Interested persons are invited to submit written data, views, and arguments concerning the foregoing, including whether the proposed rule change is consistent with the Act. Comments may be submitted by any of the following methods:
- Use the Commission's Internet comment form (http://www.sec.gov/rules/sro.shtml); or
- Send an email to firstname.lastname@example.org. Please include File Number SR-CBOE-2012-075 on the subject line.
- Send paper comments in triplicate to Elizabeth M. Murphy, Secretary, Securities and Exchange Commission, 100 F Street NE., Washington, DC 20549-1090.
All submissions should refer to File Number SR-CBOE-2012-075. This file number should be included on the subject line if email is used. To help the Commission process and review your comments more efficiently, please use only one method. The Commission will post all comments on the Commission's Internet Web site (http://www.sec.gov/rules/sro.shtml). Copies of the submission, all subsequent amendments, all written statements with respect to the proposed rule change that are filed with the Commission, and all written communications relating to the proposed rule change between the Commission and any person, other than those that may be withheld from the public in accordance with the provisions of 5 U.S.C. 552, will be available for Web site viewing and printing in the Commission's Public Reference Room, 100 F Street NE., Washington, DC 20549, on official business days between the hours of 10 a.m. and 3 p.m. Copies of the filing also will be available for inspection and copying at the principal office of the Exchange. All comments received will be posted without change; the Commission does not edit personal identifying information from submissions. You should submit only information that you wish to make available publicly. All submissions should refer to File Number SR-CBOE-2012-075 and should be submitted on or before August 28, 2012.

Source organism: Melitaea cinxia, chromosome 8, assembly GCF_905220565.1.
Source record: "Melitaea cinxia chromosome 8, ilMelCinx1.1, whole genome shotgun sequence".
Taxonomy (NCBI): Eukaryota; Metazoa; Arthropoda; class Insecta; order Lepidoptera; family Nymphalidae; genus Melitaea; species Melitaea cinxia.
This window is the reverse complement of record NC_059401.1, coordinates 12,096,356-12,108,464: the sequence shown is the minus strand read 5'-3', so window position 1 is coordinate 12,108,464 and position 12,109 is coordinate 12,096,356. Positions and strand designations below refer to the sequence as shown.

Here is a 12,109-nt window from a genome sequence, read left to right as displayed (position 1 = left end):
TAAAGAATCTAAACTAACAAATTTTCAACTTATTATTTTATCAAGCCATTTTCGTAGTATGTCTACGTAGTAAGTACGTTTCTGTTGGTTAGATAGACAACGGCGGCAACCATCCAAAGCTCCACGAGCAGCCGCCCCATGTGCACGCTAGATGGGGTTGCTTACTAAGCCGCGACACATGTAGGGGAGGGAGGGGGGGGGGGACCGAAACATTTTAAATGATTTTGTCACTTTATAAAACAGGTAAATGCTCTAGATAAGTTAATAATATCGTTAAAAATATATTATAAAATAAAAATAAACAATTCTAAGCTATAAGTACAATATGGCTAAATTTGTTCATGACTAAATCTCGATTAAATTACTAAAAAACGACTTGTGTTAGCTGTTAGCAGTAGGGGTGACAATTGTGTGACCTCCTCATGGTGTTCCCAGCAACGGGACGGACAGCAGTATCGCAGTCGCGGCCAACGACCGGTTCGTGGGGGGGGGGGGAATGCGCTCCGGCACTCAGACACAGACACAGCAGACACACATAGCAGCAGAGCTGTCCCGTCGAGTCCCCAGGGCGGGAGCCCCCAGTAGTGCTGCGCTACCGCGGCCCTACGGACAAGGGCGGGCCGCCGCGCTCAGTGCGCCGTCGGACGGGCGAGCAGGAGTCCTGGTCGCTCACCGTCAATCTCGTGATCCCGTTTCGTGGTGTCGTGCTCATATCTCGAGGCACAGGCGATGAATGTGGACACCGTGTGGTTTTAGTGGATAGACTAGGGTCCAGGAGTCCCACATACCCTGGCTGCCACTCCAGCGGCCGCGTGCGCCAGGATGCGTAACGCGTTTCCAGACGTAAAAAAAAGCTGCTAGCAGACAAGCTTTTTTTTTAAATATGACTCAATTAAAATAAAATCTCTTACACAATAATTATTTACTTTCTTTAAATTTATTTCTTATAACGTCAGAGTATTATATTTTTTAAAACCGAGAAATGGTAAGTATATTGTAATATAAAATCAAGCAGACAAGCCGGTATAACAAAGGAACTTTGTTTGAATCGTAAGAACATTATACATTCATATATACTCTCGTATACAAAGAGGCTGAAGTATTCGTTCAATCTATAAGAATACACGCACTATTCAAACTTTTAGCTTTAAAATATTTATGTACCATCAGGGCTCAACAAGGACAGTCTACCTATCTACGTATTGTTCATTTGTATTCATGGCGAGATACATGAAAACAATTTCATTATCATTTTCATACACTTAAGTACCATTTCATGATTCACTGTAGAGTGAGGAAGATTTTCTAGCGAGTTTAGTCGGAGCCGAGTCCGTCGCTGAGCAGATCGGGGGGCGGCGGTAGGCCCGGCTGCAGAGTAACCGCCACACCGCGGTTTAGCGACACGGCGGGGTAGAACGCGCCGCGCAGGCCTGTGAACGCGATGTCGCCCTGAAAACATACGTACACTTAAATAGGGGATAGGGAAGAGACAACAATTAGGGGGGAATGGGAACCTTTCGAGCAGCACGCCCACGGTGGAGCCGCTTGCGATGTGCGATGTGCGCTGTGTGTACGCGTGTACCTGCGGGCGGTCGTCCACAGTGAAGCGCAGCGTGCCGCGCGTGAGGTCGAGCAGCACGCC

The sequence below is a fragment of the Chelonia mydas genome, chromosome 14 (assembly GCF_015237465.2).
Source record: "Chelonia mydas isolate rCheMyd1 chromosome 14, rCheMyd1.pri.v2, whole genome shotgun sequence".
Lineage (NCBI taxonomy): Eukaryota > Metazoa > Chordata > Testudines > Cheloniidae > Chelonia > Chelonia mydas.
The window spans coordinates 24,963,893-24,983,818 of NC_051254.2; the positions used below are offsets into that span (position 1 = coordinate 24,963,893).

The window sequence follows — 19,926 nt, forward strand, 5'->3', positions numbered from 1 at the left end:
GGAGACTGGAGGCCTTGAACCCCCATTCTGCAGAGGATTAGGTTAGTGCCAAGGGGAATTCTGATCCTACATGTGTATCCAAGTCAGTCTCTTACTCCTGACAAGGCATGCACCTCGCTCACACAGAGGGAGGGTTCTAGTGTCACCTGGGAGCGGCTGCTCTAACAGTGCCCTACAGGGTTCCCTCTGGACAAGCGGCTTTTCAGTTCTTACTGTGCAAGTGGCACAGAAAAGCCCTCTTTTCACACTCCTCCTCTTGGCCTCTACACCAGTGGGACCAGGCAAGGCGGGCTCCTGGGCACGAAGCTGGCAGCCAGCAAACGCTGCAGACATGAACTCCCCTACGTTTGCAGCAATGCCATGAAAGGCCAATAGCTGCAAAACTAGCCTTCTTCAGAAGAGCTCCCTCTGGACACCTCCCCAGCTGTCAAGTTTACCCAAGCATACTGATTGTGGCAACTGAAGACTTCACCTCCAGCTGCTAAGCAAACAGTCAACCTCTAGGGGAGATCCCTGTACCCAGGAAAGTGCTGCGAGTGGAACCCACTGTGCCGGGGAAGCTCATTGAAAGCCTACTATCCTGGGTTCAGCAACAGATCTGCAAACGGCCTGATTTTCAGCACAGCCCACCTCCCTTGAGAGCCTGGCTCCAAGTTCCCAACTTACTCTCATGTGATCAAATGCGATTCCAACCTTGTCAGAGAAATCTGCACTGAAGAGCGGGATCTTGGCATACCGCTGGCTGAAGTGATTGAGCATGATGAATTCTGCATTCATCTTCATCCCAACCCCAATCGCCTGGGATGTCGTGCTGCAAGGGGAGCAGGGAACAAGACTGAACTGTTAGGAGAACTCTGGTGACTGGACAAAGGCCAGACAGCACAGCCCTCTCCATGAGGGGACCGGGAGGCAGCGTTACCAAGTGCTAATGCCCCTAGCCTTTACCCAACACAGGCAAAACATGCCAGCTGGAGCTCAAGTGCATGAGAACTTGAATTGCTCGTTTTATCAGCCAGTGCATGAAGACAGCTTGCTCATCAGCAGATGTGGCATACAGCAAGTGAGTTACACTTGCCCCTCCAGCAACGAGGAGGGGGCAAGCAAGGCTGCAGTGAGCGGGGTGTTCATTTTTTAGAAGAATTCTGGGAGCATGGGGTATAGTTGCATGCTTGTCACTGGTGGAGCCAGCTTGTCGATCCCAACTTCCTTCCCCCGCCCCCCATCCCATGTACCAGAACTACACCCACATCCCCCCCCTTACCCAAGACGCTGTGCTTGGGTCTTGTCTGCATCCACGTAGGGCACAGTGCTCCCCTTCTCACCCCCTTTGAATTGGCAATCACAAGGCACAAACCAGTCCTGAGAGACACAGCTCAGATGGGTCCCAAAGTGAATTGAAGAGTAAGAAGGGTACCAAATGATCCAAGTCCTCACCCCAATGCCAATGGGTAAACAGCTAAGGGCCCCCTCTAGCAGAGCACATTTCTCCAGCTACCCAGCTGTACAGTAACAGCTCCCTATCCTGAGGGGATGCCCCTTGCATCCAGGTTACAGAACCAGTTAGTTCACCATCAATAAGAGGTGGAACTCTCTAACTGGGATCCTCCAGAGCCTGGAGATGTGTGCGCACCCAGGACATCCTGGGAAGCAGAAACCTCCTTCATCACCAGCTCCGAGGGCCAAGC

For the Commission, by the Division of Trading and Markets, pursuant to delegated authority.
Kevin M. O'Neill,
3. See CBOE Fees Schedule, Section 2. Exceptions also apply regarding certain types of trades in SPY and QQQ, as discussed elsewhere in this proposal.Back to Citation
[FR Doc. 2012-19286 Filed 8-6-12; 8:45 am]
BILLING CODE 8011-01-P